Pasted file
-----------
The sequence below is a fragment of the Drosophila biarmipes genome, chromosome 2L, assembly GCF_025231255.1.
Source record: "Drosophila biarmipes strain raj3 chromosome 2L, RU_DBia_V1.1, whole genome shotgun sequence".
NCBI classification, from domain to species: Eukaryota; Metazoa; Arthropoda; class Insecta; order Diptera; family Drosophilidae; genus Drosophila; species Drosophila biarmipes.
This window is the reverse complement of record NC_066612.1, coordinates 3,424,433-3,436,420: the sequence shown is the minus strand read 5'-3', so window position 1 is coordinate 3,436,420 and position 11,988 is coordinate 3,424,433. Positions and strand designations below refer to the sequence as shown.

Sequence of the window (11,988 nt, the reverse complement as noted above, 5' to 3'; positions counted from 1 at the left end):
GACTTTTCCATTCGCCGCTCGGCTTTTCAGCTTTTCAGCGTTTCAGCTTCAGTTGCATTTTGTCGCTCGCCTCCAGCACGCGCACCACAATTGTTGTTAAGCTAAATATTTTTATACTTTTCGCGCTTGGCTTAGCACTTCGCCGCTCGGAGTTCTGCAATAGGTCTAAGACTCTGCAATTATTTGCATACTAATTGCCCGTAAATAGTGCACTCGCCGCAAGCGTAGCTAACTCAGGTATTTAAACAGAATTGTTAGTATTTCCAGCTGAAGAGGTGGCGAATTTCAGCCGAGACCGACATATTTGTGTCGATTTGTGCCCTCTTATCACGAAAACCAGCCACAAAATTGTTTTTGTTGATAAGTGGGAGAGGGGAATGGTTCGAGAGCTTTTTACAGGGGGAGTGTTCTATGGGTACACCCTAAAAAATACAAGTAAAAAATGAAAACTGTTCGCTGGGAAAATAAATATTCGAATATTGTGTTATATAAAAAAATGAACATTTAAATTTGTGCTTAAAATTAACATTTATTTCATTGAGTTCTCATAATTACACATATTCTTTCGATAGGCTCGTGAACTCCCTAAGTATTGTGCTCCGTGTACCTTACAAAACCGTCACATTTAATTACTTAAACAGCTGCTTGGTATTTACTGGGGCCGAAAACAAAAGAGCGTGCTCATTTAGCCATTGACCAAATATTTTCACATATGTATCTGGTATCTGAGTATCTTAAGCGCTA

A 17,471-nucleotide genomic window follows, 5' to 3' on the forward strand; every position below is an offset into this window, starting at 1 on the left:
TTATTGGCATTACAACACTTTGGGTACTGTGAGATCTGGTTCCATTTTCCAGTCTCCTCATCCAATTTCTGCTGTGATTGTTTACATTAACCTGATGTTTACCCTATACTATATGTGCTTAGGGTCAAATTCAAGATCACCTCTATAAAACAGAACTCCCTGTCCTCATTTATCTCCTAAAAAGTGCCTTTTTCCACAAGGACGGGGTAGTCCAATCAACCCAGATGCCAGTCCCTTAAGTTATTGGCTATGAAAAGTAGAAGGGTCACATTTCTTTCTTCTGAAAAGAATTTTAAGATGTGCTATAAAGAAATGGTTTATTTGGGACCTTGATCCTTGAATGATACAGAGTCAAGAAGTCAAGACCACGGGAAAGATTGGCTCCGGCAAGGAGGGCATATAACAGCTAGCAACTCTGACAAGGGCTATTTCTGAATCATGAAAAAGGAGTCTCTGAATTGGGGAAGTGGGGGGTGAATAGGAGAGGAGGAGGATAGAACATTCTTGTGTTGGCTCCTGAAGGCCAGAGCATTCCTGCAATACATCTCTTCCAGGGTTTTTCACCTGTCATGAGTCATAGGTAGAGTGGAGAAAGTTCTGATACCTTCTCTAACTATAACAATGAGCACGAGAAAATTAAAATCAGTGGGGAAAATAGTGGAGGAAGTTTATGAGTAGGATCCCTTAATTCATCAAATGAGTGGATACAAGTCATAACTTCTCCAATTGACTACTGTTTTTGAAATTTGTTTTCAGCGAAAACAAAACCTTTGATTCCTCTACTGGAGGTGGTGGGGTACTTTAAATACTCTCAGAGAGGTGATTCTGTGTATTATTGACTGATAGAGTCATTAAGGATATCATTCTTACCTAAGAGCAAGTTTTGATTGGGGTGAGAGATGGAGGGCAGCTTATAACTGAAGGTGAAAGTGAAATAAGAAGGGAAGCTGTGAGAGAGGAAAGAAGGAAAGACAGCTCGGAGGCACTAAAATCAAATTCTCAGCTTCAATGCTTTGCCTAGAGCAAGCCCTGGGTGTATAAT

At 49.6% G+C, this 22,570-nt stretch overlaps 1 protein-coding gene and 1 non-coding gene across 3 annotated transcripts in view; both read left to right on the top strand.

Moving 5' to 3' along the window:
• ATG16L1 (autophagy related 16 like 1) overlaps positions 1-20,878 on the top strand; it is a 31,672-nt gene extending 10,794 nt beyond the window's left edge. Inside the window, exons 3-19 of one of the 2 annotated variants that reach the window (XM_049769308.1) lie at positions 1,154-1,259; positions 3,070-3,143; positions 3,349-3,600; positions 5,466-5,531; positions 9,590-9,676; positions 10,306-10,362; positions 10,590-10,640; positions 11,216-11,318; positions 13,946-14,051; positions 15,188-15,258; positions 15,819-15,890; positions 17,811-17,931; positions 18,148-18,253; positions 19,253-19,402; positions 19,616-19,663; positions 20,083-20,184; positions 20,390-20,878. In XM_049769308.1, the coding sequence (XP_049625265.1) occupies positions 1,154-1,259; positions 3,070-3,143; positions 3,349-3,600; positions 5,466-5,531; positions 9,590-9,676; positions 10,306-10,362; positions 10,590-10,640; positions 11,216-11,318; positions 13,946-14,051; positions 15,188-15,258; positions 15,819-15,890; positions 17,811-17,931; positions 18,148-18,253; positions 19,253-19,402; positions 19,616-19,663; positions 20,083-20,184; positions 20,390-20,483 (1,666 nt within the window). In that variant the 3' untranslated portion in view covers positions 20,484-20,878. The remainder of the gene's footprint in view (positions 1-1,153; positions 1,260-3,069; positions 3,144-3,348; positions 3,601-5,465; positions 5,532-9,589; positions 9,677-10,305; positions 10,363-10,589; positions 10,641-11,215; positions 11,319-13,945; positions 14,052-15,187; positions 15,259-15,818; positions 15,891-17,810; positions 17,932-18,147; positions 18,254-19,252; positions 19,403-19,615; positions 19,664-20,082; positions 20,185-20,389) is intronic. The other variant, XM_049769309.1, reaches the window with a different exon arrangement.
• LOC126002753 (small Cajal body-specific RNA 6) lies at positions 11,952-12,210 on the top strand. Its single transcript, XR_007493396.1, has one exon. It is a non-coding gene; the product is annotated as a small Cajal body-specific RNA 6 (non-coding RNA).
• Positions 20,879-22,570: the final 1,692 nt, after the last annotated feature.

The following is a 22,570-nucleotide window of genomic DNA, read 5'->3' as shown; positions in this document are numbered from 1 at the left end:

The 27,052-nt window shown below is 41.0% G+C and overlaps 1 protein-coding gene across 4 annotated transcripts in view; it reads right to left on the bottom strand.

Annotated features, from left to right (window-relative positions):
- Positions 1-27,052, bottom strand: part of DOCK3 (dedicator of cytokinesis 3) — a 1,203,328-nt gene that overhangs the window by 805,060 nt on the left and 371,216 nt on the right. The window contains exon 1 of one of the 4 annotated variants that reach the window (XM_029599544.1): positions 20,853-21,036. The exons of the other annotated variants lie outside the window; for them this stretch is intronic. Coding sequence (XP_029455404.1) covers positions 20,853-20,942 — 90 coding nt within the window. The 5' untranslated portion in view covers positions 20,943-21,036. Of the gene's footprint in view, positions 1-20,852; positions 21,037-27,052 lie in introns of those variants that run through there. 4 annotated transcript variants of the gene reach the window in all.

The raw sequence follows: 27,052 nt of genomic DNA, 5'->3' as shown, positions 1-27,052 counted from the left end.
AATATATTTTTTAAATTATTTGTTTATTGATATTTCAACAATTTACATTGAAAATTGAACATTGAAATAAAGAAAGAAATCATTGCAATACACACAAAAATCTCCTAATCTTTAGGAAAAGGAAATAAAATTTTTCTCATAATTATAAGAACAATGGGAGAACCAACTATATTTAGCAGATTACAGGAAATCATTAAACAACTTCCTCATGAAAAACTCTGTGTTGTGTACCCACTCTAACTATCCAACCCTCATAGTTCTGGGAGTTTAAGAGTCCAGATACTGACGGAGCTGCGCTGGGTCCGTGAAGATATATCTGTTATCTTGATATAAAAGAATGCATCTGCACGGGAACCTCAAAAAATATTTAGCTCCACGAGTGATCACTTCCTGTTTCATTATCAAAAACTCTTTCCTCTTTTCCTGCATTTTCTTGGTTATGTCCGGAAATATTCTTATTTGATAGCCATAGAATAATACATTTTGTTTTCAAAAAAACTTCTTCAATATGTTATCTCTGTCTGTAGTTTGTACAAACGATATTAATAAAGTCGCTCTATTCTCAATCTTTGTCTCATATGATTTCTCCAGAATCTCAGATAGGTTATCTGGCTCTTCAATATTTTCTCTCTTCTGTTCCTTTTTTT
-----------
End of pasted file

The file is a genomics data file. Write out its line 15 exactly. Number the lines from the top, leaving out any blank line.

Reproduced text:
The 27,052-nt window shown below is 41.0% G+C and overlaps 1 protein-coding gene across 4 annotated transcripts in view; it reads right to left on the bottom strand.